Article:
During the anxiety-fraught early days of the COVID-19 pandemic, most major insurers joined the Centers for Medicare & Medicaid Services (CMS) in waiving co-pays and deductibles for telemedicine visits — cost sharing for telemedicine — in order to encourage people to remain at home, thus reducing possible exposure and transmission of COVID. The public, many of whom were new to telemedicine, readily adopted the technology in favor of convenience and safety, reduced costs, and less travel. Now, however, those halcyon days may be gone. Some major private health insurers have stated that as of Oct. 1, they are no longer paying the full costs for virtual visits that are unrelated to COVID; instead, patients are expected to pay a portion of the costs for the virtual visit, as is the norm for in-person visits.
Patients who wish to continue receiving care via telemedicine are advised to contact their insurers prior to their appointments to learn how much they will owe. For each individual, the specific amount of cost sharing for telemedicine will depend on a number of factors such as the patient’s health plan policy, type of visit, and whether they must reach a deductible before insurance payments begin. Estimates range from $25 for co-pays—the same amount often charged for an in-person visit—to covering the entire telemedicine visit out-of-pocket for patients who have yet to meet their deductibles. Various organizations’ predictions vary from $55 to $400. And some patients, unaware of the change in policy, are receiving surprise medical bills after a virtual visit.
As reported by STAT News, UnitedHealthcare and Anthem have eliminated no-cost telemedicine visits for issues not related to COVID-19. Co-pays, coinsurance, and deductibles for virtual visits—each of which are considered cost sharing for telemedicine—will be reinstated. In early August, both companies had admitted uncertainty about whether they would extend the waivers past early autumn; it seems that this deadline has not changed despite the fact that the COVID crisis is far from over. In addition, private insurers may revert to paying less for a telemedicine visit than a comparable in-office visit, thus eliminating payment parity and removing a major incentive for providers to continue using telemedicine technology.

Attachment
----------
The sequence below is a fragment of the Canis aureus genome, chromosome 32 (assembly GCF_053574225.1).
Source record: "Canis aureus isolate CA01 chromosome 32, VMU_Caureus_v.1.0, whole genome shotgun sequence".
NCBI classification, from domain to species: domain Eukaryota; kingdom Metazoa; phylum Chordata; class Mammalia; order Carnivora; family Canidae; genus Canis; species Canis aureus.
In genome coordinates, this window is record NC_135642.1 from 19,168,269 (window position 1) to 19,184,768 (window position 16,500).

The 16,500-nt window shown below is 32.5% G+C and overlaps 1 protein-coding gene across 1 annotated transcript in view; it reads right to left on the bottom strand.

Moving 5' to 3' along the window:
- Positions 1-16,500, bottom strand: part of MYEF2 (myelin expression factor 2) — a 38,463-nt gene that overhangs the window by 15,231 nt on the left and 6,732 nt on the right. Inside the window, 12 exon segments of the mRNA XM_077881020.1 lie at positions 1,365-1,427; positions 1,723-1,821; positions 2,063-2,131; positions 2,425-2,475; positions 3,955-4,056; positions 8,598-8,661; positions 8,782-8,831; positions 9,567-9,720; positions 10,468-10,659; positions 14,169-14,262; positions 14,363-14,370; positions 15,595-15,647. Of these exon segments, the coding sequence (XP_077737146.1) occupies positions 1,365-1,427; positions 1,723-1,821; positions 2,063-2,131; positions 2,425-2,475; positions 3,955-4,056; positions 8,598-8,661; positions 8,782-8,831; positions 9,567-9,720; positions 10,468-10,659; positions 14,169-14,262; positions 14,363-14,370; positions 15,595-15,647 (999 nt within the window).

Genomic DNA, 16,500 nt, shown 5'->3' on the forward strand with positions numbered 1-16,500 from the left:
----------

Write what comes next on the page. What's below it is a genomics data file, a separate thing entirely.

Generally, providers’ reactions to this news are swinging towards a negative outlook. Considering the high proportion of the population who has been relying on telemedicine to avoid exposure to communicable disease, especially the immunocompromised and those with chronic conditions, some physicians fear that decreased reimbursement payments plus increased cost sharing for telemedicine may favor the more-highly reimbursed in-office visits, resulting in a return to pre-pandemic levels of telemedicine use. Such a consequence could harm patients who feel that the technology is their only option for receiving any care safely, as well as place undue pressure on providers to schedule more in-office appointments in lieu of virtual visits in order to pay the clinic’s bills.
Fortunately, not all the news is depressing. The CMS has pledged that their waivers will remain through the public health emergency, and they have already take steps to make telemedicine reimbursement and use permanent. Some insurers, including BlueCross BlueShield Tennessee and CVS Health, have extended their waivers until the end of the year. To help inform patients of commercial insurers’ policies, the industry trade group America’s Health Insurance Plans monitors telemedicine coverage among commercial insurance companies.
As a result of these changes, patients may be unpleasantly surprised by the new policy of cost sharing for telemedicine. Although coverage is defined by the health insurance companies, patients tend to associate their medical bills with the provider rather than the insurer. To help patients understand the cost sharing and remain loyal to their current providers, it may be advisable for healthcare workers to adjust their telemedicine workflows to include patient eduction on cost sharing; a patient who understands the situation will be more likely to accept the situation and to return for future services.